Undergrads win hydrogen production contest
True to its name, the homemaker’s hydrogen generator featured a reactor vessel from
Walmart and a whole lot of caulk.
The student-made device also produced enough clean-burning hydrogen fuel to win first place in an
international competition sponsored by the International Association for Hydrogen Energy (IAHE). The
all-undergraduate team put about $600 worth of materials into its device, which used a solar panel to
produce electricity that split water into hydrogen and oxygen.
“We realized we couldn’t compete with the scientific literature in terms of
time, resources and knowledge,” said Katherine Song, a senior majoring in electrical engineering,
and co-captain of the 10-student team. “We took a low-level approach that anyone could understand.”
The project started in the fall of 2009 when seniors Jane Yang and Yin Liang, both chemical and
biological engineering majors, started a Princeton student chapter of the IAHE with Professor Jay Benziger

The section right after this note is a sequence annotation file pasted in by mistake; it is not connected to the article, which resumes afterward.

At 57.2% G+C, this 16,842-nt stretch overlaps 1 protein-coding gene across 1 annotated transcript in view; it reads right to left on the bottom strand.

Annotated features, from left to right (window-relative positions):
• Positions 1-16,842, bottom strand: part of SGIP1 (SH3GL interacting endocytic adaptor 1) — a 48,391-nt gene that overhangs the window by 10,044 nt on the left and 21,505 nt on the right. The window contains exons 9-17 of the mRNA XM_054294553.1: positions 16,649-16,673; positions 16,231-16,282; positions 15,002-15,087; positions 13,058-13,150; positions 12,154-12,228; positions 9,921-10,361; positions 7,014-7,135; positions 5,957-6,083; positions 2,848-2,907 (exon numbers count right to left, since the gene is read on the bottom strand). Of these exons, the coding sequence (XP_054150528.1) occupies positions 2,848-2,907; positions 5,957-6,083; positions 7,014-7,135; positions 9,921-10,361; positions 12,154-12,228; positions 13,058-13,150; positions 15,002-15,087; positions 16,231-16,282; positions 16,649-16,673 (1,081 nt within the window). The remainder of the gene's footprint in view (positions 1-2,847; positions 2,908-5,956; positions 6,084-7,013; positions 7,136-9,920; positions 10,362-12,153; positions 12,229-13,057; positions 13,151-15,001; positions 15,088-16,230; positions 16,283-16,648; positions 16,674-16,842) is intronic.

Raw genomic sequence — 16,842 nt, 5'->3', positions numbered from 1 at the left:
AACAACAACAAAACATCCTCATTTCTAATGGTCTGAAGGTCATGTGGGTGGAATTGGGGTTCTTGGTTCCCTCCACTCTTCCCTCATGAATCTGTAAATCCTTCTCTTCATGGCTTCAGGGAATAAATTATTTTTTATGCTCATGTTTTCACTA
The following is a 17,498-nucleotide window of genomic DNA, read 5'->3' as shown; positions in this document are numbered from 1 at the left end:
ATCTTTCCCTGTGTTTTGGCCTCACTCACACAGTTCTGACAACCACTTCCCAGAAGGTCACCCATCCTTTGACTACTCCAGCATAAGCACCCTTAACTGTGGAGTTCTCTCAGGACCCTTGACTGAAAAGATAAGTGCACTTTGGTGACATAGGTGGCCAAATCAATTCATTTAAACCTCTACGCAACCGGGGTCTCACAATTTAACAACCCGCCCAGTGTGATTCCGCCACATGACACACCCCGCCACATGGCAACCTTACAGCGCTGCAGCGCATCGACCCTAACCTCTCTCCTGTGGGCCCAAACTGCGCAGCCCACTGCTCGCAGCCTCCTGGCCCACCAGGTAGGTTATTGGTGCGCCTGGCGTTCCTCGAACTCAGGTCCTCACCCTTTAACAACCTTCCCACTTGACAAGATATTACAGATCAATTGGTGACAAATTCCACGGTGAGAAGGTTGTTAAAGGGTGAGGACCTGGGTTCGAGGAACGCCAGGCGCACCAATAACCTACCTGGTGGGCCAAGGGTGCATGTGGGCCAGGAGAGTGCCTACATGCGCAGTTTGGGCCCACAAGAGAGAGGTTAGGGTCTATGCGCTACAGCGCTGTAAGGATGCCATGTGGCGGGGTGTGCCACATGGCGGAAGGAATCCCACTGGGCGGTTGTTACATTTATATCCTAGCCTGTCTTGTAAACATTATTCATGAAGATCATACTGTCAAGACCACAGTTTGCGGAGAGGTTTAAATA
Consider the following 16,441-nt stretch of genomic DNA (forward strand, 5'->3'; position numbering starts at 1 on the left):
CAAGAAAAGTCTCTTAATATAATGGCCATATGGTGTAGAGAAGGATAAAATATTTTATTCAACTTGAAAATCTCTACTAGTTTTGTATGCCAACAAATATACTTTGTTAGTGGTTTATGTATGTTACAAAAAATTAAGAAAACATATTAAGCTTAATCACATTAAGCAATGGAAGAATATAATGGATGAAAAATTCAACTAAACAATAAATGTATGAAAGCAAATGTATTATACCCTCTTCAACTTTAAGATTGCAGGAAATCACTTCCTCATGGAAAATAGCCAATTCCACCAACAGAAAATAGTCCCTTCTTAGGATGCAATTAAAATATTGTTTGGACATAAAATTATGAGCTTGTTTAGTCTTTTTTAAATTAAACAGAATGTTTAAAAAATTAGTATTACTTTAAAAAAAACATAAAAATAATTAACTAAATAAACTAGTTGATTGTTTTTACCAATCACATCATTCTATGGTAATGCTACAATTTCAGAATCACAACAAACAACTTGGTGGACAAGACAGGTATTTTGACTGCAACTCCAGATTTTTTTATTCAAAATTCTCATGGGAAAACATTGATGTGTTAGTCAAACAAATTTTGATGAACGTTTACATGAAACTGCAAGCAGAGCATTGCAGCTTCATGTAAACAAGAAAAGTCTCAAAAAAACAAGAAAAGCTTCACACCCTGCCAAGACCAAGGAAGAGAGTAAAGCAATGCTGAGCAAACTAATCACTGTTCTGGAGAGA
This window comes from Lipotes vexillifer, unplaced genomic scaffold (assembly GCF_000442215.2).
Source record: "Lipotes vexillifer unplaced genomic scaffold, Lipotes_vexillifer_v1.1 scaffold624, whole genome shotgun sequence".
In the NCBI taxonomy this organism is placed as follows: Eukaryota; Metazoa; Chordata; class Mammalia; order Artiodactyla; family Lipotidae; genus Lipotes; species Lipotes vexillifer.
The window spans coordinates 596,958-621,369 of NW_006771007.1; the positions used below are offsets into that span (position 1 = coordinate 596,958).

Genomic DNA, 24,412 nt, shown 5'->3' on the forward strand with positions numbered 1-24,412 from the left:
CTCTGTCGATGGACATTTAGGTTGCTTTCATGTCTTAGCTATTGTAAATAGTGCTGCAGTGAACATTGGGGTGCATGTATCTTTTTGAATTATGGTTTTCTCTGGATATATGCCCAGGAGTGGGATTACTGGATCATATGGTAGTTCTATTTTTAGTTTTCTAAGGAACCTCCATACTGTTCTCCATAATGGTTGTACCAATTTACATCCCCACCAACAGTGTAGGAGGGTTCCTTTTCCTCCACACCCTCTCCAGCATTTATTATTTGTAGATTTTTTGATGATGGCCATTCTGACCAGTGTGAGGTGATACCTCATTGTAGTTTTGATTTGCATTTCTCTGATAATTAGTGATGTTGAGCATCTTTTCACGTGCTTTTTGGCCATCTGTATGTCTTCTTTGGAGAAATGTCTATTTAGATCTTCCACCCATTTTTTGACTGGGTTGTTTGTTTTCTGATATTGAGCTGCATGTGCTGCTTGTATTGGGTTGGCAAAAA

as the club’s adviser. With the contest as the club’s first venture, the students worked
through the winter, hitting numerous roadblocks, including an inexplicable lack of hydrogen.
“One day I just went nuts with the caulk,” said Song. The problem, which turned
out to be many tiny leaks, was solved.
The students’ write-up of their results, titled “A portable hydrogen generator
for the homemaker,” is due to be published in the International Journal of Hydrogen Energy. Their
win also allows them to send five students to the World Hydrogen Energy Conference in Toronto in June 2012.
The project received support from the Kurtz Fund for Innovation in Engineering Education.